I can't do it...
- I can't "prostitute" myself to get BC. That's what it sounds like to me. My husband and I were teenage sweethearts but no sex until we were 19. Looking at the risks for this cancer, they fall into sexual activity of the woman or her partner. I have a right to make my own assessment of risk, both ways - of cancer and testing. I don't wish to risk painful treatment when my risk of this cancer is very low. If doctors' don't like that, too bad. I use HOPE and the Dr there understands my feelings but is "obliged" to recommend pelvic exams and pap smears. I'll keep using HOPE and if it's discontinued, we'd go back to condoms and fertility awareness. Preventative things will be my decision. If I'm sick, having health problems or pregnant, I'm more likely to agree to an exam. I wouldn't allow myself to be over-examined though. I know our doctors also do far too many internal exams during pregnancy as well. I wouldn't agree to that.
- —Guest Prue W
Are women inferior?
- I don't understand why women are treated so disrespectfully and unfairly with cancer screening. Men are given the facts and are free to make a choice. Why are their rights respected and ours are irrelevant? Prostate cancer is terribly common, cervical cancer is not, yet men have the right to refuse. Every message we receive is that screening is mandatory. Doctors even devise plans to force screening onto us like holding Pills. Even senior people in medicine seem to accept this as acceptable. It seems women are still fighting for basic rights.
- —Guest Annette
The hidden downside...
- There are a group of women rarely mentioned by doctors. Many women forced into screening end up being hurt. My sister was so devastated mentally by a procedure after a false positive that she ended her engagement. She felt degraded, dirty and was turned off sex. She has avoided men and doctors ever since and I doubt she'll ever recover.(9 years now)We only found out it was a false positive when she asked for the pathology. We were worried if she had "cancer" she might need chemo. No cancer or any other problem. She was never asked whether she wanted the test, never told the risks and had to get a second opinion from a family friend (Dr) on the pathology. She had been told, "you're lucky this time, you won't need any further treatment", clearly to make her feel grateful and to hide the fact the test was wrong. We never hear about these women. It's quite common for women to have all sorts of problems after treatment. Dr's don't want you to know about this large group of women.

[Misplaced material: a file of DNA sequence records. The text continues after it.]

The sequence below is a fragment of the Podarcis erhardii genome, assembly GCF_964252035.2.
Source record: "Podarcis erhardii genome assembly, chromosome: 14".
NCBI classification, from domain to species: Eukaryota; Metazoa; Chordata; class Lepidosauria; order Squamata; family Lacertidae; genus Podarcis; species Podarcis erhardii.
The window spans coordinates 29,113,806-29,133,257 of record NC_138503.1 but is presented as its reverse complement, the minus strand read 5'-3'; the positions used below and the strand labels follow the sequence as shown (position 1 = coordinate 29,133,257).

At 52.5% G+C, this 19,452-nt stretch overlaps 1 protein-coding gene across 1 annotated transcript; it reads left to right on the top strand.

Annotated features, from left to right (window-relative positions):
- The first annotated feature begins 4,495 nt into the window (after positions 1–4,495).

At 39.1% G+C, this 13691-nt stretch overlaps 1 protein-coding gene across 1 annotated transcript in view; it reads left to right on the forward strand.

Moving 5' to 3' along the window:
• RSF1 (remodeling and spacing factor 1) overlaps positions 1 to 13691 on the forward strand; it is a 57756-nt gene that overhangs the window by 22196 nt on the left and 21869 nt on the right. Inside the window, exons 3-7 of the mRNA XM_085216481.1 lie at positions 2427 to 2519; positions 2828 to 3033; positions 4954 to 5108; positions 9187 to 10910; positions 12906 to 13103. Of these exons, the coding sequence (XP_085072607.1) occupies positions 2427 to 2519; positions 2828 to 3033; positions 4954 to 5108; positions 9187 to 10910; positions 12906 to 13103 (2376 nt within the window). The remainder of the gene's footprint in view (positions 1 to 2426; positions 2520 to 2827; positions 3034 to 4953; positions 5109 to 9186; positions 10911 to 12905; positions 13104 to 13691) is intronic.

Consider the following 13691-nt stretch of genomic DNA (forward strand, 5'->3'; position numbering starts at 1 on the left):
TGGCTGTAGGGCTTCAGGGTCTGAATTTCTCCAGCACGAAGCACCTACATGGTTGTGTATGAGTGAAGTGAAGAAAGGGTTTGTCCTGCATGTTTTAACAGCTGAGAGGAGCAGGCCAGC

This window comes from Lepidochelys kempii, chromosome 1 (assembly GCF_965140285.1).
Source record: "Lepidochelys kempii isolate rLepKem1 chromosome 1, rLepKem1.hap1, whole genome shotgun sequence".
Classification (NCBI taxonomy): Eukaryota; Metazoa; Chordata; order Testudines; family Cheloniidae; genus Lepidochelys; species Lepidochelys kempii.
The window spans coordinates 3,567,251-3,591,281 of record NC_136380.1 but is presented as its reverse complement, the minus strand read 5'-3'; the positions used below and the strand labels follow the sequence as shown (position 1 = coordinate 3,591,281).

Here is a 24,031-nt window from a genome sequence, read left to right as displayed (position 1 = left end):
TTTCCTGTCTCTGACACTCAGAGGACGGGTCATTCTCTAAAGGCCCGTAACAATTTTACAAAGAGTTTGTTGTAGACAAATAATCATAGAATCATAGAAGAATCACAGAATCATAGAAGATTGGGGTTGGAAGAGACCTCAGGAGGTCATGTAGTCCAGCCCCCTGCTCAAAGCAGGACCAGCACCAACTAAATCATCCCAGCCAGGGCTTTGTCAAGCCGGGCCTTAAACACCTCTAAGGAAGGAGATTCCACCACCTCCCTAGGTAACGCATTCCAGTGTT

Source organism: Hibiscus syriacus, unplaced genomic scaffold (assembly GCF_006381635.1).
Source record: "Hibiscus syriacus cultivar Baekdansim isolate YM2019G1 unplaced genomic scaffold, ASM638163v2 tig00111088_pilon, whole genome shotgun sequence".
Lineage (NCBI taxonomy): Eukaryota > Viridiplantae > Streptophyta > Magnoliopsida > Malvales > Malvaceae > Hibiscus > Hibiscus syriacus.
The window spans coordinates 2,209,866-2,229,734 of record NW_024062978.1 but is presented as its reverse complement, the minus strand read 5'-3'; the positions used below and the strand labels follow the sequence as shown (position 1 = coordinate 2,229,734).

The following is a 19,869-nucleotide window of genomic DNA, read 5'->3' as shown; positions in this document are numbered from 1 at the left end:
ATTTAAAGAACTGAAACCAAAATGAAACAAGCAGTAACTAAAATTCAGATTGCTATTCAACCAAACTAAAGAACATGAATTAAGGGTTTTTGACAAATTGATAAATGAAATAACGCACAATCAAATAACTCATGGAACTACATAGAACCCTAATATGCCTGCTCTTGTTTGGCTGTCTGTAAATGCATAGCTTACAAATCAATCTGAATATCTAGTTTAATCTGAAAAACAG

- —Guest Catherine
I noticed that as well...
- I also worked in Sacramento for 3 years and couldn't get the Pill during my stay. I was quite amazed when the nurse asked me to totally undress and put the sheet of paper over me. I naturally refused and left the Clinic. I was horrified at the exposure and the callous use of stirrups. I contacted my GP at home in tears and she arranged the Pills for me. I had my blood pressure checked at the chemist. I also had to answer some health questions over the phone. She said the exams were of "no clinical value" when a woman is free of symptoms. She also said early and too frequent cervical screening caused lots of problems and served no useful purpose at all. These practices are the reason almost all of you will have biopsies, LEEP etc. I cannot imagine how you endure those exams. I can understand why some women stay away from the Dr. It's inhuman to treat women like that and seems unique to the States. Don't allow them to treat you like a slab of meat meat. Say NO and claim your rights.
- —Guest Fran
What is wrong with your "doctors"?
- I studied in the States for 5 years and was puzzled why women felt they needed these internal stirrup checks. They caused such distress and embarrassment. Our doctors think your doctors are total nuts. My doctor's advice was to refuse all of it for the sake of my health. The mental damage to your women is so sad, dehumanizing. The pap smear demands are also unacceptable. Cancer screening is always optional. It is more important for some women, less impt for others, but always the woman's decision. I haven't decided whether I'll have screening. It will be offered when I turn 30 and then every 5 years until I'm 50 or 60. I DO know one thing though, it will be MY decision and my Dr would never demand anything of me. I think your doctors have forgotten what medicine is all about. They have no respect for the rights of women...they're dictators. Be careful women of America! You deserve better, a lot better.